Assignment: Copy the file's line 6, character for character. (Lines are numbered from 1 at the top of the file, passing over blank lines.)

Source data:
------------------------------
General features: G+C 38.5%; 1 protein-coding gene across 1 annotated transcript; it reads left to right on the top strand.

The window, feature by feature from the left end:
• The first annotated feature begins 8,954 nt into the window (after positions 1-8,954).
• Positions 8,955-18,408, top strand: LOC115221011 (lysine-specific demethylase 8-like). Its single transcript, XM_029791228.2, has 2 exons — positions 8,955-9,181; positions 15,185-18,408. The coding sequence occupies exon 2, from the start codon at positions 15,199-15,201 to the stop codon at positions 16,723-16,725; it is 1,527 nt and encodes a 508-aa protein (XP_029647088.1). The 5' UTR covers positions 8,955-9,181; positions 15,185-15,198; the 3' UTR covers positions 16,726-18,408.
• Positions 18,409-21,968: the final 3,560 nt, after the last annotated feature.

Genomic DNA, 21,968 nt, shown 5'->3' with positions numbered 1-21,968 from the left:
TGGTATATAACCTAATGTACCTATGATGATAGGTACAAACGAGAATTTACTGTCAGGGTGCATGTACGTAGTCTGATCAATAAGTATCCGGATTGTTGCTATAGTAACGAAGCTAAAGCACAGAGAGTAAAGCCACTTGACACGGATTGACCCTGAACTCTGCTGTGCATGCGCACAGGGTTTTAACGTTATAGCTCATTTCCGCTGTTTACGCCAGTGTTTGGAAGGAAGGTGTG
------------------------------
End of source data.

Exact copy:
Genomic DNA, 21,968 nt, shown 5'->3' with positions numbered 1-21,968 from the left: